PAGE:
"Question 9598 - Sir Reginald Craddock: I will pass on. If any of the delegates or the witnesses would like to answer. Will they tell me whether there is a scheme for the federation of provinces under the name of Pakistan?

Answer for 9598 - Abdullah Yusuf Ali C.B.E.: As far as I know it is only a student's scheme; no responsible people put it forward.

Sir ReginaId Craddock: They have not so far, but as you say, you advance very quickly in India, and it may be when those students grow up, it will be put forward. That scheme must be in the minds of the people anyhow.

Mr. Zafrullah Khan: What is the question?

Sir Reginald Craddock: I wanted to know whether the witnesses had acquaintance with a scheme, which was drawn up for what is called Pakistan.

Mr. Zafrullah Khan: We have already had the reply that it was a student’s scheme and there is nothing in it. What is the further question?

Question 9599 - Mr. Isac Foot: What is Pakistan ?

Answer 9599 - Mr. Zafrullah Khan: So far as we have considered it we have considered it chimerical and impracticable. It means the Federation of certain provinces.

Question 9600 - Sir Reginald Craddock: I have received communications about the proposals of forming certain Muslim states under the name of Pakistan.

Answer 9600 - Dr. Khalifa Shujauddin: Perhaps it will be enough to say that no such scheme has been considered by any representative gentleman or association so far."    
                                                                                                   (Minutes of Evidence before Joint Committee 1932-33)

The British Government later drew up on its own a federal constitution for India known as the Government of India Act of 1935. The first part of the constitution concerned the Indian states i.e., the autonomous federal units. The second part concerned the central government controlling the whole country. Princely states also were to be represented in the Federal Assembly, forty per cent of its membership being assigned to them.  The franchise was restricted by educational and property requirements, so that only about 11 per cent of the electorate would be entitled to vote.

In 1937, the first  part of this constitution came into operation after a general election held in 1936 in the British administered part of the country. The Muslim League was not able to form a ministry in any of the eleven provinces that comprised British India-net even in Bengal or Punjab, or the North Western Frontier Province. The Congress got a majority in seven major provinces, including the N.W.F.P. This was a signal for the Muslim League to accentuate communal frenzy by all possible means, including riots, to cause and deepen the estrangement of the Muslims from the national mainstream. With all the levers of power still in British hands, and their placemen in every community at their beck and call, it was not difficult to achieve the necessary degree of disruption in the country. Their achievement is a historical fact, and this has been the single most potent negative factor in an otherwise colossal liberation wave of the past several decades  in the sub-continent. An important milestone of this disruptionist strategy was the 1940 session of the All India Muslim League at Lahore.

It was in this session that a demand for the partition of India into several states was formally made for the first time.  It could certainly not be a sheer coincidence that Chaudhery Rahmat Ali surfaced again about this time. He came out with a publication: Millat of Islam and the Menace of Indianism. This publication made out a case for the break up of India, and setting up of three sovereign Muslim states :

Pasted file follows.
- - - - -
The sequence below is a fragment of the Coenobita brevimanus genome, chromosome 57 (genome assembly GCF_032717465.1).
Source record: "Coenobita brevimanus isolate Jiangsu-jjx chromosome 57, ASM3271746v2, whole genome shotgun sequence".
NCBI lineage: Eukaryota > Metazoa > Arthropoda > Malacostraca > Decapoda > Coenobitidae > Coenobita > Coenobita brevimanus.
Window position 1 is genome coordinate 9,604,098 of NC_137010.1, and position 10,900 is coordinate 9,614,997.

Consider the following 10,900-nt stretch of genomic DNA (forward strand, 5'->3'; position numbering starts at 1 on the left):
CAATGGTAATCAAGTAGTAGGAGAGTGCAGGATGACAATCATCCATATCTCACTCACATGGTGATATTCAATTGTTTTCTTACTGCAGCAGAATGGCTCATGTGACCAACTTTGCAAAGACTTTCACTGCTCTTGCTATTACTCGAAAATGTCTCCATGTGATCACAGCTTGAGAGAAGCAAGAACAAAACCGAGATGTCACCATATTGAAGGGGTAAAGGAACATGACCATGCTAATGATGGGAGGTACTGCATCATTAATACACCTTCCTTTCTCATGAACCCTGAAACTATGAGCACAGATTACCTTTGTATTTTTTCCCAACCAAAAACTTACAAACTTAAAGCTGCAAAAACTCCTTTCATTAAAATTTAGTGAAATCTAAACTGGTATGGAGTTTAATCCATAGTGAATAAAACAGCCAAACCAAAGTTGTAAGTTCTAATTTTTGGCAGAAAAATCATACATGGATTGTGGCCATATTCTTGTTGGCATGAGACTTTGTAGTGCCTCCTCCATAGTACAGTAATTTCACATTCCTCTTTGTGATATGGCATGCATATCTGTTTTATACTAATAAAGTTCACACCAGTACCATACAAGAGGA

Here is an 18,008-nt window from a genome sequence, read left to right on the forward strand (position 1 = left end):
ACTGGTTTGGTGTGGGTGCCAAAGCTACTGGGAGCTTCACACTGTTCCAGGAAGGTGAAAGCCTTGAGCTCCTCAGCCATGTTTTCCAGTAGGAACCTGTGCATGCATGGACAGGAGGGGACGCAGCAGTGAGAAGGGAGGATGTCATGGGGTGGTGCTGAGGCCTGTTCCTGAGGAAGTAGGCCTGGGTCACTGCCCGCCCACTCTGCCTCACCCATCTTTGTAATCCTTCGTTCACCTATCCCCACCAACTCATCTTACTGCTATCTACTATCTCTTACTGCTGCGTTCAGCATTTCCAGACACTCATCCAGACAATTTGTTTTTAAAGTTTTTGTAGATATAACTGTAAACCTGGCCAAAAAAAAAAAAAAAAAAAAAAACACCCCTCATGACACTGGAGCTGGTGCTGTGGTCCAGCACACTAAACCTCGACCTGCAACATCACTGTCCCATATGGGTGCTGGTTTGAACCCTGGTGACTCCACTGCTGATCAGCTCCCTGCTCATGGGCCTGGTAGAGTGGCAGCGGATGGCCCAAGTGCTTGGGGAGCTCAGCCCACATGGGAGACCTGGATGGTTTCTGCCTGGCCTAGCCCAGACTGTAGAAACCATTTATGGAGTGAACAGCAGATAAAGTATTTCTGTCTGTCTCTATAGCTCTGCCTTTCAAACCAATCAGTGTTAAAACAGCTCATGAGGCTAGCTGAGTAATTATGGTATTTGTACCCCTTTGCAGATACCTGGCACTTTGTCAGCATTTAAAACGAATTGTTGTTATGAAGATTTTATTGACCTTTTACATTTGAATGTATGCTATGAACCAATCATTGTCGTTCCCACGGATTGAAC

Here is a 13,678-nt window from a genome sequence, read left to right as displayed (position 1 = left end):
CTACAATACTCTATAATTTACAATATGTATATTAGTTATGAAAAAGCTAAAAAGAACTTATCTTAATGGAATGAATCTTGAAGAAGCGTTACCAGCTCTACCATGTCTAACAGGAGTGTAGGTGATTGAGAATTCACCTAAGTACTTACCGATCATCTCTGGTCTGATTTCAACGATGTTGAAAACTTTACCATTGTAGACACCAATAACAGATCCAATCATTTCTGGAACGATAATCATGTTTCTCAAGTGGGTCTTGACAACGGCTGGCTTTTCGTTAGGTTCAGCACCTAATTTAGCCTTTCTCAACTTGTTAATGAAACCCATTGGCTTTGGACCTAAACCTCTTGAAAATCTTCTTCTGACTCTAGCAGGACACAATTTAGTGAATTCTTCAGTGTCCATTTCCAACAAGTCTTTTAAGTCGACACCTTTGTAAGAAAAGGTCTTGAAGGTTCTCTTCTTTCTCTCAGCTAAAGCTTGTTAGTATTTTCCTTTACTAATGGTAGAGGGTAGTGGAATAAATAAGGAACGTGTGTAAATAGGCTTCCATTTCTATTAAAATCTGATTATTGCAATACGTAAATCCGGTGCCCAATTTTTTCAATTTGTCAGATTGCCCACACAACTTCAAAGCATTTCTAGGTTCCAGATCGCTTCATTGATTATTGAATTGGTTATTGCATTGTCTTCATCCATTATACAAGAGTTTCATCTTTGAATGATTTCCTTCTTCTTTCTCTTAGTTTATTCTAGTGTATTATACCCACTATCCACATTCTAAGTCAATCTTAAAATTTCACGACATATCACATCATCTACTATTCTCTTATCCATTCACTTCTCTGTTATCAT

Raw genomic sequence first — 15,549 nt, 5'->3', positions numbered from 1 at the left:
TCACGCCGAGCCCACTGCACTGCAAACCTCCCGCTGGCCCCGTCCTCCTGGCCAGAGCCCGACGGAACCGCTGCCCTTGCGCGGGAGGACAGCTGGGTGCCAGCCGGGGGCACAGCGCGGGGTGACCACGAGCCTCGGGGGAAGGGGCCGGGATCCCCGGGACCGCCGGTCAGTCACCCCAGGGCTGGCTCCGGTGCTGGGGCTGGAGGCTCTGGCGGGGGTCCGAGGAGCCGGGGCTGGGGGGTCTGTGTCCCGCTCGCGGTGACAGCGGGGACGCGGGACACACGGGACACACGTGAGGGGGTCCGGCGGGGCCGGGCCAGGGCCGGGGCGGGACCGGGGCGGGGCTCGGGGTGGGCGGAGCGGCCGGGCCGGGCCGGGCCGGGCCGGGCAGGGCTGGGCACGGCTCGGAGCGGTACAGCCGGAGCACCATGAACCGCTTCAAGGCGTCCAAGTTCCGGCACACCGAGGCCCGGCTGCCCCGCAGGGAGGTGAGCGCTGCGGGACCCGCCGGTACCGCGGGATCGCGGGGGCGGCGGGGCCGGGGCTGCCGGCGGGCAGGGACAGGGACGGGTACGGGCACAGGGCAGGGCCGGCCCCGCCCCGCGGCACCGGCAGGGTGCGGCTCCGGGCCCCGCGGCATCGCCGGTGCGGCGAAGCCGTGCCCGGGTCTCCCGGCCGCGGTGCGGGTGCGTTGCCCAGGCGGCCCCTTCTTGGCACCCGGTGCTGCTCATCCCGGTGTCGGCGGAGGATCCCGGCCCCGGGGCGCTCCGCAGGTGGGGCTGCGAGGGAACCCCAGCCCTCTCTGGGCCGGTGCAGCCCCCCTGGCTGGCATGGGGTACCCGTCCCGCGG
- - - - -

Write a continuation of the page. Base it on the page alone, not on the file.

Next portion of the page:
1. Pakistan in the North-west,
2. Bang-i-Islam in the east, and
3. Osmanistan (i.e., Nizam's state) in the south.

Two years later, in 1942 he came out with another pamphlet entitled Millat and the Mission, published not without significance, at Cambridge again, in 1944. It takes one's breath away today to find a heading in this pamphlet, viz, Avoid Minoritism, with its elucidation that after partition there should be no minorities in the divided parts. This can be easily recognised as the guiding theory of the partition riots in August 1947.

While our national leaders were totally taken aback by the calamity, as one might by a destructive earthquake or a cyclone, one can guess the diabolical overtones of what the West Punjab Governor, Sir Francis Mudic, desperately wrote to Jinnah several weeks after the partition : “I am telling everyone that I don't care how the Sikhs get across the border, the great thing is to get rid of them as soon as possible. There is still little sign of 3 lakh Sikhs in Lyallpur moving, but in the end they too will have to go.” In setting Lyallpur ablaze by this provocation Sir Francis was applying the same principle as the one, i.e., "Avoid Minoritism", expounded by the mysterious Chaudhery Rahmat Ali, in 1942. Incidentally, the timing of its publication at Cambridge coincided with the expected meeting between Gandhiji and Mohammad Ali Jinnah to settle the communal problem, and thus pave the way for the independence of the country.

It was not only Mudic who remembered the principle when he found the Sikhs in Lyallpur still reluctant to move; it was the numerous commissioners, D.C.'s, police commissioners and their many allies who had made meticulous preparations -- unsuspected by our national leaders -- for the unprecedented communal carnage and bestiality just when the Mountbatten  Award started being implemented.